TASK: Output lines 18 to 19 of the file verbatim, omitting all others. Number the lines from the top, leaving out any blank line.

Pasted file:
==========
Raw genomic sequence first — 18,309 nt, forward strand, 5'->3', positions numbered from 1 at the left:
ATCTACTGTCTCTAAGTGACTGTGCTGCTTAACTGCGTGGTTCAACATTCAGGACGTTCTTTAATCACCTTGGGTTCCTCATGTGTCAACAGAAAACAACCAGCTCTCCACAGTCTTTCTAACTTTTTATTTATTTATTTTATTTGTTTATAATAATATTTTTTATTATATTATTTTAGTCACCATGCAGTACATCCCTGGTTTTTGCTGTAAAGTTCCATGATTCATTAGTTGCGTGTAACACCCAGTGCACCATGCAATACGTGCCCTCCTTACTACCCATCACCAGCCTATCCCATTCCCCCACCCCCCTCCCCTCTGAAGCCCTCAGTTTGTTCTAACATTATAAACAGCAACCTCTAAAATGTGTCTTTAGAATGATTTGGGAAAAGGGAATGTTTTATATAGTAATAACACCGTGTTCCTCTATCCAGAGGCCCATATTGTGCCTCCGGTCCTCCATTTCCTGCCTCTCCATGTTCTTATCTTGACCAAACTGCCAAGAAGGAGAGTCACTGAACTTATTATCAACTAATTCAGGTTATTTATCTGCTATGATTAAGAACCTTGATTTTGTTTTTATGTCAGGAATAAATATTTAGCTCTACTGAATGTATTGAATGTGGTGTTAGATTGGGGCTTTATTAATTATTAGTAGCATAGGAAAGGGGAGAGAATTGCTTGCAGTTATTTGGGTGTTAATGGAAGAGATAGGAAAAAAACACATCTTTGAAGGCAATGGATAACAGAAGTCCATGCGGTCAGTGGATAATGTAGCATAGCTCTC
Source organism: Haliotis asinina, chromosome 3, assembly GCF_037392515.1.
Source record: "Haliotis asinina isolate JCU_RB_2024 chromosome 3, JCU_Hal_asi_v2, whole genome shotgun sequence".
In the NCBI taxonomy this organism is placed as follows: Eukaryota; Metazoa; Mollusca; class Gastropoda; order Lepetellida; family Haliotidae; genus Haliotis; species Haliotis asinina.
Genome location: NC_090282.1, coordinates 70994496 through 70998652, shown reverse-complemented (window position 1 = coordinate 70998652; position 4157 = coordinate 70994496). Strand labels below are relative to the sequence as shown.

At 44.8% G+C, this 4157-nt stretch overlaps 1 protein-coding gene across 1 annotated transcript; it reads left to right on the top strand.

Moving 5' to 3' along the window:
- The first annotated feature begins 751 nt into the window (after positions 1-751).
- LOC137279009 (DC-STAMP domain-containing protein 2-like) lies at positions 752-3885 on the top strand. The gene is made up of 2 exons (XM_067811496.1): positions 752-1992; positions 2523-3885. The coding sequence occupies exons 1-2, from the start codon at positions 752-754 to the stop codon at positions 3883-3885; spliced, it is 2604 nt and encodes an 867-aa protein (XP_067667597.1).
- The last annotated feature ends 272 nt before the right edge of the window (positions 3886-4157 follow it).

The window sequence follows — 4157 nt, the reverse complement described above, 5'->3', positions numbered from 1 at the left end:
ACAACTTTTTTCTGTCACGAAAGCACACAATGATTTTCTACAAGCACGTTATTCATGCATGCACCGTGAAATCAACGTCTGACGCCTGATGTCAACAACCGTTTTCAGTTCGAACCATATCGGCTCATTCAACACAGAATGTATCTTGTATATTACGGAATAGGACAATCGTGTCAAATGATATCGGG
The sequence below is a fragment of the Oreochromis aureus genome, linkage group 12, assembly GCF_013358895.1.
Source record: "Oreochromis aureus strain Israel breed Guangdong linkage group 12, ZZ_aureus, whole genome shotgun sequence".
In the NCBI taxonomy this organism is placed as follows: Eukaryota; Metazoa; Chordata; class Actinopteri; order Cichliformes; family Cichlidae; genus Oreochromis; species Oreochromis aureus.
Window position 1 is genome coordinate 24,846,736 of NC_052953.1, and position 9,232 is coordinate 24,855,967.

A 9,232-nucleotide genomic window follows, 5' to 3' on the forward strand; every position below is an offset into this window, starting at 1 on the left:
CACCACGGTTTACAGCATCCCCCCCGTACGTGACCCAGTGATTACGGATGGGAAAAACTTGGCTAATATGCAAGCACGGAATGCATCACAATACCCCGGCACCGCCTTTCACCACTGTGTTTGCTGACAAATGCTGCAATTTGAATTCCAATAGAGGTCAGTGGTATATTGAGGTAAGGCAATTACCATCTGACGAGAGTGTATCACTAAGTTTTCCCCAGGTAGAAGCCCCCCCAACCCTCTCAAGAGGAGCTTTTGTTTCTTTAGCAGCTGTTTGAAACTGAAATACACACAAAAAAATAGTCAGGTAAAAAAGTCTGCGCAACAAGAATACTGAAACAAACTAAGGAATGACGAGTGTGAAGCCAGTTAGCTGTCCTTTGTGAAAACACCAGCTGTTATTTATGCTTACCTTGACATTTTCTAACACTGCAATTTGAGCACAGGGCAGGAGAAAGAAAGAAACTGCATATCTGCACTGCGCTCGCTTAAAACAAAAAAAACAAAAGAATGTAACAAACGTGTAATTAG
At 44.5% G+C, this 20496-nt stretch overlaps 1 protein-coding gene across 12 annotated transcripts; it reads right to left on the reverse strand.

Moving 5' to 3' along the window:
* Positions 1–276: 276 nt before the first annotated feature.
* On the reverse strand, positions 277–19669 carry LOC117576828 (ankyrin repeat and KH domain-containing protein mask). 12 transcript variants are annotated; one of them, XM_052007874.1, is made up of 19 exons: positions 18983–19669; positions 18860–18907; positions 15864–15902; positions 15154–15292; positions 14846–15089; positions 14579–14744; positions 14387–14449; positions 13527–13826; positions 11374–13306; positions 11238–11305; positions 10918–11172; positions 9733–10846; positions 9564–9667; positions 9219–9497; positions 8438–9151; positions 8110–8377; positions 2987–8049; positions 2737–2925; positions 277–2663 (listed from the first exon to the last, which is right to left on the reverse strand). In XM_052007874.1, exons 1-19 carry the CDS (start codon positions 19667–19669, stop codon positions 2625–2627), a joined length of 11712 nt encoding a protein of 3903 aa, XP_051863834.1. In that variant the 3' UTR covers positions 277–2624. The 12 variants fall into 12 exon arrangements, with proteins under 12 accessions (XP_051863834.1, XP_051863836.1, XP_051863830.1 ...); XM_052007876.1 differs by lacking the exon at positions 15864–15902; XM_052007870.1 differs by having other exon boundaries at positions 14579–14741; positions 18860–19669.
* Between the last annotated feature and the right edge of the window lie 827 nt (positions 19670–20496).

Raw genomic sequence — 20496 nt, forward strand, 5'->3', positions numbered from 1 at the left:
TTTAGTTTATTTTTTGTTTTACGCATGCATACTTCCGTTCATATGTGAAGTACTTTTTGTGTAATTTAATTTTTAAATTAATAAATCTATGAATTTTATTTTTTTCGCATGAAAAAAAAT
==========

A 9,232-nucleotide genomic window follows, 5' to 3' on the forward strand; every position below is an offset into this window, starting at 1 on the left:
CACCACGGTTTACAGCATCCCCCCCGTACGTGACCCAGTGATTACGGATGGGAAAAACTTGGCTAATATGCAAGCACGGAATGCATCACAATACCCCGGCACCGCCTTTCACCACTGTGTTTGCTGACAAATGCTGCAATTTGAATTCCAATAGAGGTCAGTGGTATATTGAGGTAAGGCAATTACCATCTGACGAGAGTGTATCACTAAGTTTTCCCCAGGTAGAAGCCCCCCCAACCCTCTCAAGAGGAGCTTTTGTTTCTTTAGCAGCTGTTTGAAACTGAAATACACACAAAAAAATAGTCAGGTAAAAAAGTCTGCGCAACAAGAATACTGAAACAAACTAAGGAATGACGAGTGTGAAGCCAGTTAGCTGTCCTTTGTGAAAACACCAGCTGTTATTTATGCTTACCTTGACATTTTCTAACACTGCAATTTGAGCACAGGGCAGGAGAAAGAAAGAAACTGCATATCTGCACTGCGCTCGCTTAAAACAAAAAAAACAAAAGAATGTAACAAACGTGTAATTAG